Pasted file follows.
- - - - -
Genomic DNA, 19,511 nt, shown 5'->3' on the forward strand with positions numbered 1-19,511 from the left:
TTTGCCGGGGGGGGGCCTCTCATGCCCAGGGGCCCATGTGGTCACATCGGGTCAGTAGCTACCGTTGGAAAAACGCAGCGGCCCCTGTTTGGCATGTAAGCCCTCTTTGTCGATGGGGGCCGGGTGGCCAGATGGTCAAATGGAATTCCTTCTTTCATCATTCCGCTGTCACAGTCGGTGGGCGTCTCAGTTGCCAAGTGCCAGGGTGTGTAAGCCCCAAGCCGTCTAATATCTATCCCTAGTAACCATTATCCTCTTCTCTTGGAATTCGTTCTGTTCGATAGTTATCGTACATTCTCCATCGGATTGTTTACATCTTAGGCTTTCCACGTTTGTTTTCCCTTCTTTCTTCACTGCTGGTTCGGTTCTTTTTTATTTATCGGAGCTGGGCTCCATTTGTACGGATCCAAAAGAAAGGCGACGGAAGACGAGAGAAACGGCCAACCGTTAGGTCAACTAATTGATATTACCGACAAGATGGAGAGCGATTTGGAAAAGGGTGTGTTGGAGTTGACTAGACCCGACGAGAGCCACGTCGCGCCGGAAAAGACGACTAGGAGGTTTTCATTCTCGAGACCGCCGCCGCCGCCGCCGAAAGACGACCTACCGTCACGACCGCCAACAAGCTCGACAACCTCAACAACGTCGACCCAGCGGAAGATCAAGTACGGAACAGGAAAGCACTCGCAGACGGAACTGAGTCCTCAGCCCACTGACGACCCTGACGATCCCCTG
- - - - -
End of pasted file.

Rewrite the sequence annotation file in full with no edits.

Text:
Genomic DNA, 19,511 nt, shown 5'->3' on the forward strand with positions numbered 1-19,511 from the left:
TTTGCCGGGGGGGGGCCTCTCATGCCCAGGGGCCCATGTGGTCACATCGGGTCAGTAGCTACCGTTGGAAAAACGCAGCGGCCCCTGTTTGGCATGTAAGCCCTCTTTGTCGATGGGGGCCGGGTGGCCAGATGGTCAAATGGAATTCCTTCTTTCATCATTCCGCTGTCACAGTCGGTGGGCGTCTCAGTTGCCAAGTGCCAGGGTGTGTAAGCCCCAAGCCGTCTAATATCTATCCCTAGTAACCATTATCCTCTTCTCTTGGAATTCGTTCTGTTCGATAGTTATCGTACATTCTCCATCGGATTGTTTACATCTTAGGCTTTCCACGTTTGTTTTCCCTTCTTTCTTCACTGCTGGTTCGGTTCTTTTTTATTTATCGGAGCTGGGCTCCATTTGTACGGATCCAAAAGAAAGGCGACGGAAGACGAGAGAAACGGCCAACCGTTAGGTCAACTAATTGATATTACCGACAAGATGGAGAGCGATTTGGAAAAGGGTGTGTTGGAGTTGACTAGACCCGACGAGAGCCACGTCGCGCCGGAAAAGACGACTAGGAGGTTTTCATTCTCGAGACCGCCGCCGCCGCCGCCGAAAGACGACCTACCGTCACGACCGCCAACAAGCTCGACAACCTCAACAACGTCGACCCAGCGGAAGATCAAGTACGGAACAGGAAAGCACTCGCAGACGGAACTGAGTCCTCAGCCCACTGACGACCCTGACGATCCCCTG